Over 400,000 people visited Farnam Street last month to learn howto make better decisions, create new ideas, and avoid stupid errors. With more than 100,000 subscribers to our popular weekly digest, we've become an online intellectual hub. To learn more about we what do, start here.
Media multitaskers pay mental price, Stanford study shows
Something we all knew but didn’t want to believe: multitaskers are better at nothing.
Think you can talk on the phone, send an instant message and read your e-mail all at once? Stanford researchers say even trying may impair your cognitive control.
Attention, multitaskers (if you can pay attention, that is): Your brain may be in trouble.
People who are regularly bombarded with several streams of electronic information do not pay attention, control their memory or switch from one job to another as well as those who prefer to complete one task at a time, a group of Stanford researchers has found.
High-tech jugglers are everywhere – keeping up several e-mail and instant message conversations at once, text messaging while watching television and jumping from one website to another while plowing through homework assignments.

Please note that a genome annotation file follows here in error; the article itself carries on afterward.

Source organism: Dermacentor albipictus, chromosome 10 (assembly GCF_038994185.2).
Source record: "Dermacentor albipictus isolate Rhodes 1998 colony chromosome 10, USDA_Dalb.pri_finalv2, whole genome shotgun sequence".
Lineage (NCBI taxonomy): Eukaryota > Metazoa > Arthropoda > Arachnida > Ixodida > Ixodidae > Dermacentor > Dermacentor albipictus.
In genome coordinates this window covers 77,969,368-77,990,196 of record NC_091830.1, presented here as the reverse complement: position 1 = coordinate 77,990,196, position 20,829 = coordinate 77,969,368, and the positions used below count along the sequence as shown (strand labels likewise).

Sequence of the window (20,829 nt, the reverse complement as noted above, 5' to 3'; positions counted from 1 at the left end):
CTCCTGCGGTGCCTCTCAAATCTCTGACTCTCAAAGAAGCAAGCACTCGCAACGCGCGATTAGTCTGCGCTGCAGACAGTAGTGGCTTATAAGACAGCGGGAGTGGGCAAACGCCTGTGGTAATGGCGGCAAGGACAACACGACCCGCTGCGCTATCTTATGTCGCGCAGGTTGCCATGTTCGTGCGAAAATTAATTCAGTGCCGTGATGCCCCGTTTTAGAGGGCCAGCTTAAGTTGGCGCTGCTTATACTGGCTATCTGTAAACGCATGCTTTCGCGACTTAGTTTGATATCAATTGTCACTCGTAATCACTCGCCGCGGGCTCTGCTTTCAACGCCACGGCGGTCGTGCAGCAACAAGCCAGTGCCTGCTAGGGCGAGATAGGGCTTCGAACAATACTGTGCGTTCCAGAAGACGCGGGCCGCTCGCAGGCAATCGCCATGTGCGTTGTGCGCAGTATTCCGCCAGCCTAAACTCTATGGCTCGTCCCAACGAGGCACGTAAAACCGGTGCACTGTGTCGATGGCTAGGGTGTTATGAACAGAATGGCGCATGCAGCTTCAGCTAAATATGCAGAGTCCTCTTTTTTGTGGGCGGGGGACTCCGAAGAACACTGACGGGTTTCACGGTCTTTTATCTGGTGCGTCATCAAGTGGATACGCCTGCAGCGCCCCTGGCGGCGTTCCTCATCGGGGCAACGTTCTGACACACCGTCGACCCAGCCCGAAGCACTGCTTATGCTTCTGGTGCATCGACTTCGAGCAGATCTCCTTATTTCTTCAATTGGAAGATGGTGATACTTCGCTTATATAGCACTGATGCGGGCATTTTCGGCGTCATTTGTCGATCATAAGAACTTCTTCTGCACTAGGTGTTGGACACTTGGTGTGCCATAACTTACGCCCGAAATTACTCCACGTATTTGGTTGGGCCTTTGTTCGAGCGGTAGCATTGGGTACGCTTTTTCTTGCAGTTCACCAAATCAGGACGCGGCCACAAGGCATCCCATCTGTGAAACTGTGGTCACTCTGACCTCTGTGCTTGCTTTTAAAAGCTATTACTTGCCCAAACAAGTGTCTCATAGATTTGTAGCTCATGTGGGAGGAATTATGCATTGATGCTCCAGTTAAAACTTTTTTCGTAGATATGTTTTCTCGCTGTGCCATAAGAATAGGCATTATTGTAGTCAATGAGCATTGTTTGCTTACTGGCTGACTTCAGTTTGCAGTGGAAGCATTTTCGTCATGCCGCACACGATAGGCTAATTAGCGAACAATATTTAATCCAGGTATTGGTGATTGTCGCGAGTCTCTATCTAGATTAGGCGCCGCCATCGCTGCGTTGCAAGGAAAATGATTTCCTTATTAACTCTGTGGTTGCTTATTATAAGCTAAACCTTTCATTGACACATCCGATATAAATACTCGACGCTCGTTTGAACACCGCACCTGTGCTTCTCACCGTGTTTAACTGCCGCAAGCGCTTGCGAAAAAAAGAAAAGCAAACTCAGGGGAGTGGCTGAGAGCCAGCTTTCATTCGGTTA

But after putting about 100 students through a series of three tests, the researchers realized those heavy media multitaskers are paying a big mental price.
“They’re suckers for irrelevancy,” said communication Professor Clifford Nass, one of the researchers whose findings are published in the Aug. 24 edition of the Proceedings of the National Academy of Sciences. “Everything distracts them.”
Social scientists have long assumed that it’s impossible to process more than one string of information at a time. The brain just can’t do it. But many researchers have guessed that people who appear to multitask must have superb control over what they think about and what they pay attention to.
…So Nass and his colleagues, Eyal Ophir and Anthony Wagner, set out to learn what gives multitaskers their edge. What is their gift?
“We kept looking for what they’re better at, and we didn’t find it,” said Ophir, the study’s lead author and a researcher in Stanford’s Communication Between Humans and Interactive Media Lab.